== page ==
A Contract of Sale is a crucial document, as the terms of a Contract of Sale memorialize the agreement between the Seller and Purchaser. You may not use the excuse that you did not know what you signed. If you do not understand something, you must ask for clarification. Many years ago Attorneys had essentially agreed among themselves through custom in the industry, etc., that there would be one form of a Contract of Sale and all Attorneys would essentially use that form. Nowadays, there are many permutations of form Contracts of Sale, produced by a litany of distributors of form documents. As such, the Contract of Sale has become a highly negotiated document containing many terms, provisions, agreements, representations, contingencies, etc. On top of the many forms that are used by Attorneys, Attorneys add what is known as “rider” to the contract. Contract riders also have many terms and may be very confusing to a Condominium Purchaser. After all, it seems like such an easy concept; someone wants to sell and someone wants to purchase. The bottom line is that an experienced Attorney like Kishner & Miller will be able to inform you what should customarily is and is not included in a fair and equitable contract. As a Purchaser, if the transaction is not made in “all cash,” then the terms of a contract are crucial to protect you from the loss of your contract deposit. There are of course many other representations and protections that you are seeking.
Kishner & Miller will make certain that each and every term of the deal made between the parties is clearly contained in the Contract of Sale. There are a wide variety of common terms and conditions in a contract that need to be addressed in a Condominium real estate transaction. For instance, normally you purchase a unit in its “as is” condition. However, as a Purchaser, you may want repairs done or try to ensure that you are delivered a Unit in a certain physical condition. Kishner & Miller will try to ensure that the Contract of Sale explicitly enumerates each party’s respective responsibilities, if any, for making repairs that were mutually agreed upon. Furthermore, in some contracts, an Attorney must confirm that the Seller is delivering the agreed upon specified major systems of the unit, such as the heating or cooling systems, in working order. In other words, an Attorney may confirm which systems or appliances of the unit are guaranteed and which are sold “as-is.” Given the reality that condition of every Condominium may not be perfect, having an experienced Attorney like Kishner & Miller confirm these contractual matters is important for Purchasers of Condominiums.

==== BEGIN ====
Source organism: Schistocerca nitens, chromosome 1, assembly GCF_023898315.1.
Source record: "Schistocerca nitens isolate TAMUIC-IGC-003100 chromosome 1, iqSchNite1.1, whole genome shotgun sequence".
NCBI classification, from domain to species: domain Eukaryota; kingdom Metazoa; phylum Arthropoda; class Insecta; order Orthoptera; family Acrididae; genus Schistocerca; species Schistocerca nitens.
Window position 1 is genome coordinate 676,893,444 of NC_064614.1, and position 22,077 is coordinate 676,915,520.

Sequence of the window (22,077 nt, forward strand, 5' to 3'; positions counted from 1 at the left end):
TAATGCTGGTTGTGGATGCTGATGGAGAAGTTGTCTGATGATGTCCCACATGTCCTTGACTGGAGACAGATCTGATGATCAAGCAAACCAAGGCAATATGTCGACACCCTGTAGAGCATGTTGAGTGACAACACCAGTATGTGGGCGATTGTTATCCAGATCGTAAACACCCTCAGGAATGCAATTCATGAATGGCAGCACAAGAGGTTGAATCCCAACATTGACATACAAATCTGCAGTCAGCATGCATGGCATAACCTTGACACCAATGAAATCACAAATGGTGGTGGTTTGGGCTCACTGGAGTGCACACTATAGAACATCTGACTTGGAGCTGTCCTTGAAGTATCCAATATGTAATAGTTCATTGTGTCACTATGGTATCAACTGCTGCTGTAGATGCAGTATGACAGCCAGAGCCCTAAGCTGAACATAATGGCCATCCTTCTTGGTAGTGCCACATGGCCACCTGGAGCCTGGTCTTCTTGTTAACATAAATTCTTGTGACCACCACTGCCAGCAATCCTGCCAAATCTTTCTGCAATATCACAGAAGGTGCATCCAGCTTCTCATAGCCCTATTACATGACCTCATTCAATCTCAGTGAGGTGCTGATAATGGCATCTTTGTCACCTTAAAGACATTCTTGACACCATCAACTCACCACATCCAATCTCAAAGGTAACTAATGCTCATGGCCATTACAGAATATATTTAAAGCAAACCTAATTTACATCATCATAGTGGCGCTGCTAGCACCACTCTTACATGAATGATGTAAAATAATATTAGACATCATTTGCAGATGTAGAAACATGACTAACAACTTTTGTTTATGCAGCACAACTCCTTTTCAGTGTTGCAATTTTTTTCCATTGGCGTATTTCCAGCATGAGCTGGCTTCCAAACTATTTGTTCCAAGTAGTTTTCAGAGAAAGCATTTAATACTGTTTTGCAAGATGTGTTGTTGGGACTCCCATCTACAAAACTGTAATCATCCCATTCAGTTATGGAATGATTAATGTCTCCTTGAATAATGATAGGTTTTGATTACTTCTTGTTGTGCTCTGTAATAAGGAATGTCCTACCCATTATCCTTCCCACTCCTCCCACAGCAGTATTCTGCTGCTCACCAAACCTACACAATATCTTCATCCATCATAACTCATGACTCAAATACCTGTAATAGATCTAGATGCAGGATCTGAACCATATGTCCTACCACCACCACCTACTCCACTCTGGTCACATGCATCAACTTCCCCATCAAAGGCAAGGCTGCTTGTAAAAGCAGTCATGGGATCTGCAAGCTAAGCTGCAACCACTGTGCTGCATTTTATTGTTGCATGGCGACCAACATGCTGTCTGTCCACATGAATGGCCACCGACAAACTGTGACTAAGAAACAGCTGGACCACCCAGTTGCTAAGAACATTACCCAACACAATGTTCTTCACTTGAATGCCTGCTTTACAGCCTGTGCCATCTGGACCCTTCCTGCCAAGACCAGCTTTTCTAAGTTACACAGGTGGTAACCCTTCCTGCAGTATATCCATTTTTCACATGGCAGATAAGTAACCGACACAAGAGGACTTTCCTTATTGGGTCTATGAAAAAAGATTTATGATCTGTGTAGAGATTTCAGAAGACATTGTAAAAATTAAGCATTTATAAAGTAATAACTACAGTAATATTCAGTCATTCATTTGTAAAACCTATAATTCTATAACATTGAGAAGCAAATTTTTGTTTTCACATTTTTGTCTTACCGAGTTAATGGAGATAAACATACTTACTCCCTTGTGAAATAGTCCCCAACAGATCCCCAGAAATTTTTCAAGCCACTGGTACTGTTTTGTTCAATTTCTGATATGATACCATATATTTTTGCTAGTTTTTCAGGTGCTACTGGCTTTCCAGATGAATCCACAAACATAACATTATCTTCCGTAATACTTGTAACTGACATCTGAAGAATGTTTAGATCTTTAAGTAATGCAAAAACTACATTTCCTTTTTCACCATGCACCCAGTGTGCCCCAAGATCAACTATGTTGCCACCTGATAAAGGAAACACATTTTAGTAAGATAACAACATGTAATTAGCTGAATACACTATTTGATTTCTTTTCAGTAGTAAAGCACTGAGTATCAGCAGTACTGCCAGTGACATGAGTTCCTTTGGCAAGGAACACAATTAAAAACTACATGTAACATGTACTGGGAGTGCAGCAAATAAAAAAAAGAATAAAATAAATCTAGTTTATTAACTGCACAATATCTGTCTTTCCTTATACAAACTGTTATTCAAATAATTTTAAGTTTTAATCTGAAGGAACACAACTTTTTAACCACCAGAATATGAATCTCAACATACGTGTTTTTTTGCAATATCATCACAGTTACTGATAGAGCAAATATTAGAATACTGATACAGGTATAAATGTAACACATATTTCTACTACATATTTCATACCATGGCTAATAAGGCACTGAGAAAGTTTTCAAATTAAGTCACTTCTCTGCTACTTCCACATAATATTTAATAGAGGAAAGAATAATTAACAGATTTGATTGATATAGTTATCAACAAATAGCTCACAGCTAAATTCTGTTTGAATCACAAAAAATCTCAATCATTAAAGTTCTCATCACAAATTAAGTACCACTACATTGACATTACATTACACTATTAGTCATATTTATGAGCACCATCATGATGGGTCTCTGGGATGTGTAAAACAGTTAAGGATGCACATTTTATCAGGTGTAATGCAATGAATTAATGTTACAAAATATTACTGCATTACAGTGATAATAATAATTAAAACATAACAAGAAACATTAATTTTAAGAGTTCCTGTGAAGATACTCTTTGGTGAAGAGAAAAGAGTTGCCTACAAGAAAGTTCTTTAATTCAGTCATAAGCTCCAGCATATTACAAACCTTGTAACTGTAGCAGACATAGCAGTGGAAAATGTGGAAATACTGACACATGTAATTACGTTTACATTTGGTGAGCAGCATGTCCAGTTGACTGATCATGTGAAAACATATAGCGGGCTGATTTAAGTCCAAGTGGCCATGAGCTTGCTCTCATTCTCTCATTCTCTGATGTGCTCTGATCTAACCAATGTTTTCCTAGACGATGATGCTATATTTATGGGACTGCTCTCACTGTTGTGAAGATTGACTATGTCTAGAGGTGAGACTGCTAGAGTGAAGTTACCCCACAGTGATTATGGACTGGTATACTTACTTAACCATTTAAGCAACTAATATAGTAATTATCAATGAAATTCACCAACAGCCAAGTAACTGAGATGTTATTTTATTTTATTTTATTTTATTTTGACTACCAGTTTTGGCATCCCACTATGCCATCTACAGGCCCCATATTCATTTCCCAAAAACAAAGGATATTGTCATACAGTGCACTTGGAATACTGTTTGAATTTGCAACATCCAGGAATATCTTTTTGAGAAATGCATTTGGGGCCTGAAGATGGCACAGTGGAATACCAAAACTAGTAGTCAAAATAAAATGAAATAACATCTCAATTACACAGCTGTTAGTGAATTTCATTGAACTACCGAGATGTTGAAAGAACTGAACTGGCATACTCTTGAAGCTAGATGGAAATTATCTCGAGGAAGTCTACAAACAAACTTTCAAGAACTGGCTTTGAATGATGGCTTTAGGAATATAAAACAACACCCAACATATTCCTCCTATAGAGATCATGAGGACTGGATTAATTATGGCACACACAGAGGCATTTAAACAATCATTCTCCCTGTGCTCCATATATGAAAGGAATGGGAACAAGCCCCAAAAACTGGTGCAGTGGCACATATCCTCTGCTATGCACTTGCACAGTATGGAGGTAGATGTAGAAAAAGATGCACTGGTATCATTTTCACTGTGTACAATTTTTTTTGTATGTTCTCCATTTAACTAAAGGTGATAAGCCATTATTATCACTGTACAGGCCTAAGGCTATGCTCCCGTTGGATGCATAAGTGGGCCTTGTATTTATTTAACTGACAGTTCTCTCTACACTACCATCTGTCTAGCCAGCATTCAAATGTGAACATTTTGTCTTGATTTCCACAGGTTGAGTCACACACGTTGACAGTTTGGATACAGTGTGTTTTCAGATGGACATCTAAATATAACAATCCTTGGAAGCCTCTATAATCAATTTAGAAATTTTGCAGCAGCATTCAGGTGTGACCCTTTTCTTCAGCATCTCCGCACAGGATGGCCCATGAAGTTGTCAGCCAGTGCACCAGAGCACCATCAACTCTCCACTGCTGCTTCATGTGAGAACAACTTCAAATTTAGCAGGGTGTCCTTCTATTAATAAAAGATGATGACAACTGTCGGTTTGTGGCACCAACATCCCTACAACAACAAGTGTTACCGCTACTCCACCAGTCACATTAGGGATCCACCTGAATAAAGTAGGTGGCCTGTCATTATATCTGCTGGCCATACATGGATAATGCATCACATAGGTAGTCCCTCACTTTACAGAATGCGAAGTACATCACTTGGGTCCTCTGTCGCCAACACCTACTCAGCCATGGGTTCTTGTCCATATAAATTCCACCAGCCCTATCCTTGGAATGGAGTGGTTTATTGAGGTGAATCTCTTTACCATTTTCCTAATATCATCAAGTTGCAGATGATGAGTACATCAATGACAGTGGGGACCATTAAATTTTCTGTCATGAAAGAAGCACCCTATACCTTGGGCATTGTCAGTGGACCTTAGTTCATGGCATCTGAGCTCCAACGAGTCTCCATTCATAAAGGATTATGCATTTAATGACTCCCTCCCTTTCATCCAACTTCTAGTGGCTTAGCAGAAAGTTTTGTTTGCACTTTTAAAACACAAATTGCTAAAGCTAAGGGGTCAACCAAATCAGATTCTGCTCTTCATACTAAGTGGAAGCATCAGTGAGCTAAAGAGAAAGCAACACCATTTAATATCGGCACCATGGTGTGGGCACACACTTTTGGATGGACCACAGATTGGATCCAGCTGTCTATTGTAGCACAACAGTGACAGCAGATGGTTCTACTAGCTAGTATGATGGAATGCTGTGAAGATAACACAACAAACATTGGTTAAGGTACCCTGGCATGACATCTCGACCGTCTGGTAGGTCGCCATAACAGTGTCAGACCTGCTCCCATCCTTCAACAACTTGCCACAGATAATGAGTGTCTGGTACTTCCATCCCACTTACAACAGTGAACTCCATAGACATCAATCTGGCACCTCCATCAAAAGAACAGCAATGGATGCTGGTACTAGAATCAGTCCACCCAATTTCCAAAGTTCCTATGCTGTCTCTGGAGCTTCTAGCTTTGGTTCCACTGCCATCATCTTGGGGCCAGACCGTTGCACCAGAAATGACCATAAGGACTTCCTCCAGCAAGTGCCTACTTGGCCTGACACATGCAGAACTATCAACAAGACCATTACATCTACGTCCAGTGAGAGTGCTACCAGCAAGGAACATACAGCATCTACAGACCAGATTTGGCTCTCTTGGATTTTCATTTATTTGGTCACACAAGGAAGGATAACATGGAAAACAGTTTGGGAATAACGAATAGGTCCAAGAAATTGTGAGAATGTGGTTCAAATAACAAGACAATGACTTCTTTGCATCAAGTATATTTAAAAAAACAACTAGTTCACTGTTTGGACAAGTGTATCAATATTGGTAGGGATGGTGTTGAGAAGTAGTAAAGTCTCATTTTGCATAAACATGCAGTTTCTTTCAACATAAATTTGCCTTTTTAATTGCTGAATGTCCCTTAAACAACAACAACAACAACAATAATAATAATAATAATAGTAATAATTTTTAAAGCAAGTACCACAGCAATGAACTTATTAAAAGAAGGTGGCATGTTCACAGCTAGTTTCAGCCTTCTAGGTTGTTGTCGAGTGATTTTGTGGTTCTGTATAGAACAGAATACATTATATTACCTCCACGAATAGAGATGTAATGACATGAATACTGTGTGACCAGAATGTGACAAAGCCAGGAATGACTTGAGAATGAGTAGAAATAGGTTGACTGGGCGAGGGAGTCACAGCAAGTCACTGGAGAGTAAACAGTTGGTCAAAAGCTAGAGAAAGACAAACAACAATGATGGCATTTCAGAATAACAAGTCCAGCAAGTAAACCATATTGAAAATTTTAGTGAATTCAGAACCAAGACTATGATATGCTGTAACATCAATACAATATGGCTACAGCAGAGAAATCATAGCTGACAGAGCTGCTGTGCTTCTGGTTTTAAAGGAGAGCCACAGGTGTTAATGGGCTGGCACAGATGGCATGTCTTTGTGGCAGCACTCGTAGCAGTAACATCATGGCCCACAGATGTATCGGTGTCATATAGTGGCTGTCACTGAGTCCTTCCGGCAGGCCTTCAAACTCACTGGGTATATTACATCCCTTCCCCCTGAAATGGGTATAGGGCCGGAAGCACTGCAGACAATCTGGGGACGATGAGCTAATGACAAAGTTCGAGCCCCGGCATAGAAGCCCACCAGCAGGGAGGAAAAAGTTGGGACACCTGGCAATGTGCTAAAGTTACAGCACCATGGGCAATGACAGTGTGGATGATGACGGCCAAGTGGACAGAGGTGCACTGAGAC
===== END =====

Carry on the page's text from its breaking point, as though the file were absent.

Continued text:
While all of the terms and conditions explained thus far appear to be very straightforward, a typical real estate purchase contract is complex, densely written, and jammed with legal jargon. It is very possible to simply overlook or misinterpret a single clause that may result in a loss of thousands of dollars. There are, in fact, many Purchasers who for certain reasons may not have the linguistic competency to fully decipher the meaning of the terms and conditions in a Contract of Sale. Fortunately, Kishner & Miller will have the patience, critical analysis skills, and legal knowledge to thoroughly evaluate if the terms and conditions in a Contract of Sale are well tailored to protect the Condominium Purchaser’s interests.